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# networkx.generators.classic.circulant_graph¶

circulant_graph(n, offsets, create_using=None)[source]

Generates the circulant graph $$Ci_n(x_1, x_2, ..., x_m)$$ with $$n$$ vertices.

Returns: The graph :math:Ci_n(x_1, …, x_m) consisting of :math:n vertices :math:0, …, n-1 such that the vertex with label :math:i is connected to the vertices labelled :math:(i + x) and :math:(i - x), for all :math:x in :math:x_1 up to :math:x_m, with the indices taken modulo :math:n. n (integer) – The number of vertices the generated graph is to contain. offsets (list of integers) – A list of vertex offsets, $$x_1$$ up to $$x_m$$, as described above. create_using (NetworkX graph constructor, optional (default=nx.Graph)) – Graph type to create. If graph instance, then cleared before populated.

Examples

Many well-known graph families are subfamilies of the circulant graphs; for example, to generate the cycle graph on n points, we connect every vertex to every other at offset plus or minus one. For n = 10,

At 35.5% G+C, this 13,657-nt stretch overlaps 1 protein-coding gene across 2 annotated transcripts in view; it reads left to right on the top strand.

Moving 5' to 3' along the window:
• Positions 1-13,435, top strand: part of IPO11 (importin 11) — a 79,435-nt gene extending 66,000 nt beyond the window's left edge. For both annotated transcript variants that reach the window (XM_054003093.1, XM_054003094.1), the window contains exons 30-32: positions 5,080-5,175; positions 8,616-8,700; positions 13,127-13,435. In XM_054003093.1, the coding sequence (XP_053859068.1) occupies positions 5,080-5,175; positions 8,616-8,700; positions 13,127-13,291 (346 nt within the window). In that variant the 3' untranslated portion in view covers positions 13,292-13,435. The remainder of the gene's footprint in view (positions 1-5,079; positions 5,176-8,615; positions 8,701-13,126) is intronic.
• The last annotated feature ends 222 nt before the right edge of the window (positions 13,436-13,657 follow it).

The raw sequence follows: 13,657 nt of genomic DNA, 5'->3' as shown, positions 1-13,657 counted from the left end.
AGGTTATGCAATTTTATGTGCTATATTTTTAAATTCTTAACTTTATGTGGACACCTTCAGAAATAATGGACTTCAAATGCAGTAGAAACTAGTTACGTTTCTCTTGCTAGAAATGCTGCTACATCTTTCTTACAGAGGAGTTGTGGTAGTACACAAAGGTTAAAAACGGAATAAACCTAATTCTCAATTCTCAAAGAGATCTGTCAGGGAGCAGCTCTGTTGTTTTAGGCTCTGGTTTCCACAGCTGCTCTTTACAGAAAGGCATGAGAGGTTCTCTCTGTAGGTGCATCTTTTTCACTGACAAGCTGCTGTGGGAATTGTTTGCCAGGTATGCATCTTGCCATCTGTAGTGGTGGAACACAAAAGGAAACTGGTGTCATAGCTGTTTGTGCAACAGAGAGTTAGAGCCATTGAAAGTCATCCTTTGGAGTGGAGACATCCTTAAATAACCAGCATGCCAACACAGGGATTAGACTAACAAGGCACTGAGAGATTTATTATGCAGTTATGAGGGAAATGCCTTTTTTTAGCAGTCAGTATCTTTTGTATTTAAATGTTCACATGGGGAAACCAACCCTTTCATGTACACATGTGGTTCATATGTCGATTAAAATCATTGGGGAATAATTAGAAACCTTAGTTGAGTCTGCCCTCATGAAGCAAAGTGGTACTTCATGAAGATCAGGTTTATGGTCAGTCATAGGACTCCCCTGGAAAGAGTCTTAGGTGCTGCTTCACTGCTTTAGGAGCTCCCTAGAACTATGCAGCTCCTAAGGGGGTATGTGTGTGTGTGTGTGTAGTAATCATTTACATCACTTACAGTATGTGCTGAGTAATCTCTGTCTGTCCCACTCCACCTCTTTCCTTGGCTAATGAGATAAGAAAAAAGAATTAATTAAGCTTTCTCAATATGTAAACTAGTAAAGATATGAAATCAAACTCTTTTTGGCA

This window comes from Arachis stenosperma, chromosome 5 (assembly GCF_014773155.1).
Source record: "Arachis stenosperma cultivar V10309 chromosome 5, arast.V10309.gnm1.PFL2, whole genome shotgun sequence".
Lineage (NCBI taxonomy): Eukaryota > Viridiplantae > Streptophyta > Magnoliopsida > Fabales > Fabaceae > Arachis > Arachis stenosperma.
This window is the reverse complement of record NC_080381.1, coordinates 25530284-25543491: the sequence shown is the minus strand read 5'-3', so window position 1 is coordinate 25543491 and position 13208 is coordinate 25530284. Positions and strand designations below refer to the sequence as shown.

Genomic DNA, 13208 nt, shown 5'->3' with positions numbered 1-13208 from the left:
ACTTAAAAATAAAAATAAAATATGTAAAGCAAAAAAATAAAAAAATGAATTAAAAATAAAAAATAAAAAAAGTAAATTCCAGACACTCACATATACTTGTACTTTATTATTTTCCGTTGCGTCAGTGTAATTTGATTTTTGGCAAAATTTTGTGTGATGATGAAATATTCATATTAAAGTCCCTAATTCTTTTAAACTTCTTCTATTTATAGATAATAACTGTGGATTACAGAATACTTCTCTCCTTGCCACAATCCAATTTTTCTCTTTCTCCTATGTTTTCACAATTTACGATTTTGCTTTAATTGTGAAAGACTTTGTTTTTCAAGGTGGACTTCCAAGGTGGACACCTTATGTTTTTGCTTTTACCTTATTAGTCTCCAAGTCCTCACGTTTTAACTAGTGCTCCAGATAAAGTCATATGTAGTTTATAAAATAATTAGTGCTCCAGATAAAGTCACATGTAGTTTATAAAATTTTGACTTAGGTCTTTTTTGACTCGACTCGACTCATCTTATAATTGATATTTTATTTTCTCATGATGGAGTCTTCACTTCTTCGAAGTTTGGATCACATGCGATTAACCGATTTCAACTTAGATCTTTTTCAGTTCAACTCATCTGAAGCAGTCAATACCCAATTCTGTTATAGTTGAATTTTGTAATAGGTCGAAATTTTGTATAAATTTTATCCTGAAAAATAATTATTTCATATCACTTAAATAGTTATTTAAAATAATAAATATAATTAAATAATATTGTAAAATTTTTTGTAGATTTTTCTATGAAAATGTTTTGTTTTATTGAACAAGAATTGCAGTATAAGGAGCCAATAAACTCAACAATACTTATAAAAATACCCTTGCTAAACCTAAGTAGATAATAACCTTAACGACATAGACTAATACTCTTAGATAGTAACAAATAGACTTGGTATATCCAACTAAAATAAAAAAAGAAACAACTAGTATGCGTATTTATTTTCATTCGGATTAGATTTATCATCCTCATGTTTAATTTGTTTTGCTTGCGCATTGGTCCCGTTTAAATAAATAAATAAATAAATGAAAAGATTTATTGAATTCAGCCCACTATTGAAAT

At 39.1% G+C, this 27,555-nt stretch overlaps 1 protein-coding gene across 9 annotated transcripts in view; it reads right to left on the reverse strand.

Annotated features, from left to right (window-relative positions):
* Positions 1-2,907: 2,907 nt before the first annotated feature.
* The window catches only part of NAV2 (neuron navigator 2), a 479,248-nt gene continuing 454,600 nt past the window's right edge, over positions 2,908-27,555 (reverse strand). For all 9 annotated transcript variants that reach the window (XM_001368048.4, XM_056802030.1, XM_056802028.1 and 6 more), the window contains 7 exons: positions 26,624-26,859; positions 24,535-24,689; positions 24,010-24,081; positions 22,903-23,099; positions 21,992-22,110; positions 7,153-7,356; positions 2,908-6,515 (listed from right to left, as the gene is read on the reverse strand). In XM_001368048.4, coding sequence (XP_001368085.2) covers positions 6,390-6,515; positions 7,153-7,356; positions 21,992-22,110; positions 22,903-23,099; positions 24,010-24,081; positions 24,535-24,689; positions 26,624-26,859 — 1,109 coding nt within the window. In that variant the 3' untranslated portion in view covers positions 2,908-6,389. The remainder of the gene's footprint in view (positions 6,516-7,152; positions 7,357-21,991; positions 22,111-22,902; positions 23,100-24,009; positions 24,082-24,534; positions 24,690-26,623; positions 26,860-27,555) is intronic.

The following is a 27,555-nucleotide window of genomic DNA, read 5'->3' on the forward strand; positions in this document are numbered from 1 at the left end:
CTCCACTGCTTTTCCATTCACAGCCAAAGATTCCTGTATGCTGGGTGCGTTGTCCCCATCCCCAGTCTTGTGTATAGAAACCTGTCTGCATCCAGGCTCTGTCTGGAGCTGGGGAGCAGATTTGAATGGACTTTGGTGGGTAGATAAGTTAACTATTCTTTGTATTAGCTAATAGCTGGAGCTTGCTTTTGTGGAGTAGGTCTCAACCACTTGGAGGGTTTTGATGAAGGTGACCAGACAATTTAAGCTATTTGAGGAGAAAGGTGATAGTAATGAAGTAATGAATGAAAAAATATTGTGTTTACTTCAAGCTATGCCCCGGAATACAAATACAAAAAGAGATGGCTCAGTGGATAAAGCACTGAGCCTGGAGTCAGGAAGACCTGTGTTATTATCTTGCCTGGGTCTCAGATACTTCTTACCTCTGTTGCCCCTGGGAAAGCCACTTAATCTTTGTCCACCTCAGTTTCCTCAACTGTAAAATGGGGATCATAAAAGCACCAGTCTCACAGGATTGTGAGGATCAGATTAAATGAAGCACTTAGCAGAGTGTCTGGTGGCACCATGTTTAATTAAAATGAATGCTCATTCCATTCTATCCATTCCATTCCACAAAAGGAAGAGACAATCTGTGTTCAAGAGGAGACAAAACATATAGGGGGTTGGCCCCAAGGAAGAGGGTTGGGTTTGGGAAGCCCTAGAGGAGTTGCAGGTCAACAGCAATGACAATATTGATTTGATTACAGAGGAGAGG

>>> import networkx
>>> G = networkx.generators.classic.circulant_graph(10, [1])
>>> edges = [
...     (0, 9), (0, 1), (1, 2), (2, 3), (3, 4),
...     (4, 5), (5, 6), (6, 7), (7, 8), (8, 9)]
...
>>> sorted(edges) == sorted(G.edges())
True

Similarly, we can generate the complete graph on 5 points with the set of offsets [1, 2]:

>>> G = networkx.generators.classic.circulant_graph(5, [1, 2])
>>> edges = [
...     (0, 1), (0, 2), (0, 3), (0, 4), (1, 2),
...     (1, 3), (1, 4), (2, 3), (2, 4), (3, 4)]
...
>>> sorted(edges) == sorted(G.edges())
True